Although this Spear & Jackson saw can work for rip cuts, I find it extremely difficult, especially for resawing. Resawing actually proved almost impossible on some beech wood I was working with.

    I am aware that Paul wanted to list here only the most essential tools, but could he provide some input for those who wish to expand a bit. Thank you

    • Izzy BergerTeam Member on 13 December 2018 at 8:47 am

      Hi Nikola,

      Pauls says the Spear & Jackson saw is intended as a combination saw so supposedly for rip and crosscut. However, this does not work well. We sharpen the saw for a ripcut (See Paul’s YouTube video here) and this makes this saw work as well as any saw I could recommend.

      Kind Regards,
      Izzy

  4. Alexis Bauve on 19 June 2019 at 12:52 pm

    Hello,

    I am completely new to woodworking and I just bought this Spear & Jackson saw with the intention to build my own trestles first and eventually Paul’s bench. Trying the saw on crosscuts it gets stuck a fair bit on the push strokes especially at the start of the cut however the teeth look pretty well set for crosscut. I was wondering if this saw needs sharpening before using or needs another setting or both? Or maybe my technique is simply really poor…;-)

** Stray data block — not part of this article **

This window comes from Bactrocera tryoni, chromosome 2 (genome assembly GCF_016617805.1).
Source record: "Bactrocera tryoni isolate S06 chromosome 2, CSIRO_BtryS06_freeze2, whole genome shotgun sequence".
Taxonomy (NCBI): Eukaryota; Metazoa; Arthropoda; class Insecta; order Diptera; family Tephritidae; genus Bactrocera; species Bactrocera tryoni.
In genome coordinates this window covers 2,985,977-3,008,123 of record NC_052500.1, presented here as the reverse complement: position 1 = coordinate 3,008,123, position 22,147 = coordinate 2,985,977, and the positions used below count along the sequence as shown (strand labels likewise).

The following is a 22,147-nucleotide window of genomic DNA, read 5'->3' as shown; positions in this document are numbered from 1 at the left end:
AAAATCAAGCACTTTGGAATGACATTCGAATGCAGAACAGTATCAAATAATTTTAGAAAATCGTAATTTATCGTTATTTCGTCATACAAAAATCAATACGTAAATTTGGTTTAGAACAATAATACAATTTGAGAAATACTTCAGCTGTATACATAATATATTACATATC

Thanks for your help.
    Regards,
    Alexis

    • Izzy BergerTeam Member on 24 June 2019 at 12:48 pm

      Hi Alexis,

      Paul says:
      Often new saws have too much set, in your case it may not have enough set. However that is very, very rare so my feeling is that it could be your technique or the wood you’re using.

      I suggest trying the saw on some ¾” pine across the grain held in the vise with a very loose flexible stroke, rather than any rigid bulldogging. If the saw flows into the wood, then the set is fine. If you still find it binding, it could be one of two things, either there is not enough set or you’re failing to maintain a straight cut across the wood.

      Kind Regards,
      Izzy

  5. Simon Spurr on 25 October 2019 at 10:10 am

    For Information:
    Re: comment from above from – toolnut on 6 January 2019 at 10:19 pm regarding converting a cross-cut saw to rip cut, you can see this at the YouTube video:
    Handsaw Comparisons | Paul Sellers
    https://youtu.be/hrqGxRsO1NE?t=757